“…begins with a memorable and chilling scene … Pavlak is an unusual kind of hero for a spy thriller … He is skilled with weapons and hand-to-hand combat, knowledgeable about international intrigue, and capable of thinking on his feet. As the action of the novel intensifies, he seems almost able to leap tall buildings at a single bound. But author Kurt Corriher is smart enough to keep his hero earthbound in some respects. Pavlak is also arrogant, headstrong and rude … just the sort of loose wheel who might be able to pry loose Cold War secrets from what remains of the ‘Old Spies Network’ in Europe … [Corriher] never lets the pace flag … SOMEONE TO KILL is more than a little reminiscent of the novels of that master of contemporary suspense, Jeffrey Deaver, in its abrasive protagonist, its multiple subplots, its technological background and its brilliant and mysterious criminals.”

- Southern Pines Pilot


“This is a remarkable first novel. It stands out in a genre that is packed with writers who can keep readers turning their pages…”

- Winston-Salem Journal, [John D. Gates]


“…a thriller that takes the reader on a rollercoaster ride from the Old North State to a world of espionage, deceit, and past war intrigue. It’s a ride well worth taking.”

- Our State


“SOMEONE TO KILL is fast-paced and involving, with believable characters and a big canvas. Write me another, Mr. Corriher.”

- Barbara D’Amato


“An unrelenting tale that achieves fast-paced spellbinding intrigue. Crisply told with a labyrinth of plot twists that speed you to a climactic ending.”

- Clive Cussler


“Corriher’s story drew me in; his people held me tight. His settings convince and he’s suspiciously accurate at intelligence tradecraft. If this is his idea of a first novel, the rest of us should be plotting against him! I suspect it’s already too late…”

- Dean Ing


“SOMEONE TO KILL is a twisty, turny terror ride into a world of shadows and subterfuge. Kurt Corriher’s first novel reads like a high-octane throwback to such classic thrillers as Frederick Forsyth’s THE ODESSA FILE and Robert Ludlum’s THE HOLCROFT COVENANT, as it plunges hero John Pavlak into an emotional free fall that will bring him face-to-face with the demons of his own past. Wide in scope, colorful in setting, and tragic in implication, SOMEONE TO KILL goes for the gut and scores a dead center hit.”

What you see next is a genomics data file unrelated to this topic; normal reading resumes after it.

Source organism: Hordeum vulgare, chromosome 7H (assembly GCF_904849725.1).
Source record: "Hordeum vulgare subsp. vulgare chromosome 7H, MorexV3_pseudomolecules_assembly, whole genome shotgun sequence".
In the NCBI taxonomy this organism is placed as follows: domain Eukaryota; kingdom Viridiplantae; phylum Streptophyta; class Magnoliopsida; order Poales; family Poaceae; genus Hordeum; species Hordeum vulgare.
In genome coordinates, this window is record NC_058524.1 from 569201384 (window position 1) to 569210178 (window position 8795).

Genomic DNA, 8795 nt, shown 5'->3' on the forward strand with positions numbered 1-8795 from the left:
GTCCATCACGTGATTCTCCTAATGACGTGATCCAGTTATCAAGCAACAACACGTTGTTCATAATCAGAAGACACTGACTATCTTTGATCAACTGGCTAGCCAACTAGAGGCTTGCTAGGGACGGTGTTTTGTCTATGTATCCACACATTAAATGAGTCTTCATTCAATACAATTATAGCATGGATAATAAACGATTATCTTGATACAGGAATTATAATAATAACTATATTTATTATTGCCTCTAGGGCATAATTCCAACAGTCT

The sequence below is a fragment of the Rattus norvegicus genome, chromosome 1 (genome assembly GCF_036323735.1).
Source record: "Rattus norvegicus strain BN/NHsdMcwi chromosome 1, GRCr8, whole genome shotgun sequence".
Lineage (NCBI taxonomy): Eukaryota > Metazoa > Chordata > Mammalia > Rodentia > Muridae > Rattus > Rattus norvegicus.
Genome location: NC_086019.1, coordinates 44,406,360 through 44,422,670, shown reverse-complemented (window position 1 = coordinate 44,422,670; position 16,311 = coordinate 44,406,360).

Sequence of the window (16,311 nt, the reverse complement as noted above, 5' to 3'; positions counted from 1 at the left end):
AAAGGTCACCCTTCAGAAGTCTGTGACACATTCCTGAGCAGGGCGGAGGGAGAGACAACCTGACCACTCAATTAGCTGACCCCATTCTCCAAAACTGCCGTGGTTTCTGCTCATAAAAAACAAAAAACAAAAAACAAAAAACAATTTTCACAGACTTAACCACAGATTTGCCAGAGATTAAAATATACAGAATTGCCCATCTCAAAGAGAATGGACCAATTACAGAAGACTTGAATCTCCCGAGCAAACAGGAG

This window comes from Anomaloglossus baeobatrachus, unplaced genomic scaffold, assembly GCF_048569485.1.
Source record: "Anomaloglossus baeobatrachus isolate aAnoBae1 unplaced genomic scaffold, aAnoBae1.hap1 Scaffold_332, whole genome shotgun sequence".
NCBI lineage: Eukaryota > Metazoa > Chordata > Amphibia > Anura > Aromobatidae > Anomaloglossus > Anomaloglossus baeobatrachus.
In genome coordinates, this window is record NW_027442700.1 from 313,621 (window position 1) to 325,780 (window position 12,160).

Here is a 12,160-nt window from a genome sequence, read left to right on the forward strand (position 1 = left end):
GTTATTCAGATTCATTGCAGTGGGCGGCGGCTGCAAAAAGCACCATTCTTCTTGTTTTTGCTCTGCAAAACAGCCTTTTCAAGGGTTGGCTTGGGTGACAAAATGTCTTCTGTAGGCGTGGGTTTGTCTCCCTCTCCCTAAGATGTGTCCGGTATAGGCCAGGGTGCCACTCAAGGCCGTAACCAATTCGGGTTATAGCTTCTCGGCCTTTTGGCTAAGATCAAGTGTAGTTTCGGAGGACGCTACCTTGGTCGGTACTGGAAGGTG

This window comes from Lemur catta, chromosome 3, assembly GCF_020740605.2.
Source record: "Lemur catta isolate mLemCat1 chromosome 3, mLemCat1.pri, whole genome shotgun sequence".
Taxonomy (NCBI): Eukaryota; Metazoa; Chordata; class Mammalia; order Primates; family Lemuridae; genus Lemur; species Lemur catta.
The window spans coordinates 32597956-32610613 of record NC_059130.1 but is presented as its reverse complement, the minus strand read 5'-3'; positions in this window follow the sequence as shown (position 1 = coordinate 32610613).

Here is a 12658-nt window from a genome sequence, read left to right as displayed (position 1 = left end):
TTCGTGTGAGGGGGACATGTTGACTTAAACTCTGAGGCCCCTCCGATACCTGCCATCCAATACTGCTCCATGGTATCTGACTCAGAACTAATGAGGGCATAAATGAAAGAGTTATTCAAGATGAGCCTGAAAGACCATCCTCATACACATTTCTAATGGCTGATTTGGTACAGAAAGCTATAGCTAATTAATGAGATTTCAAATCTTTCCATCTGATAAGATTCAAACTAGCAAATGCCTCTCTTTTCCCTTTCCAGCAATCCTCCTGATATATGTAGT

- Jon Land


Penzler Pick: First-time novelist Kurt Corriher makes his debut with a theme that’s hard to beat when it comes to offering satisfying suspense: revenge for a ghastly crime that is not just wantonly committed, but that may have been commissioned by shadowy forces close to home.

John Pavlak’s wife, Judith, from whom he’s recently been separated, and his 4-year-old daughter, Tasha, are blown up in their car one windy March morning by a professional assassin. Judith was an investigative reporter who’d made enemies over the years and might therefore have been a target for violence. But Tasha’s presence on the seat next to her mother, when she was meant to be securely tucked up at her daycare center, could not possibly have been planned.

Pavlak, once a highly decorated member of the Special Forces in Vietnam and now the pacific director of athletics for a small North Carolina college, is suddenly a broken man. All that holds him together is the desire to find whoever is responsible for Judith’s and Tasha’s deaths and then … what?

Not surprisingly, he’s feeling murderous himself, and he has more than enough arrogance and anger, plus the necessary professional skills, to ensure that the FBI and the CIA both now involved must try to stop him the moment he crosses any line leading him too close to the secrets they’re protecting.

What’s more, Pavlak has sufficient money to indulge himself in his grief-fueled quest, even as it takes him across Europe and home again. He is the child of autocratic industrialist Gustav Pavlak, a man whose wealth and influence he has long sought to avoid, a man whose regard for his older son is hidden behind a screen of relentless scorn.

SOMEONE TO KILL unfolds at a believable pace, with its characters behaving as real people might if real people were to be plunked down in the midst of such scorching melodrama. John Pavlak is no superhero, though he’s a credible one. Facing down an array of both familiar and unfamiliar demons as believable as he is, Pavlak is a protagonist whose raw determination drips off nearly every page.

- – Editorial Review by Otto Penzler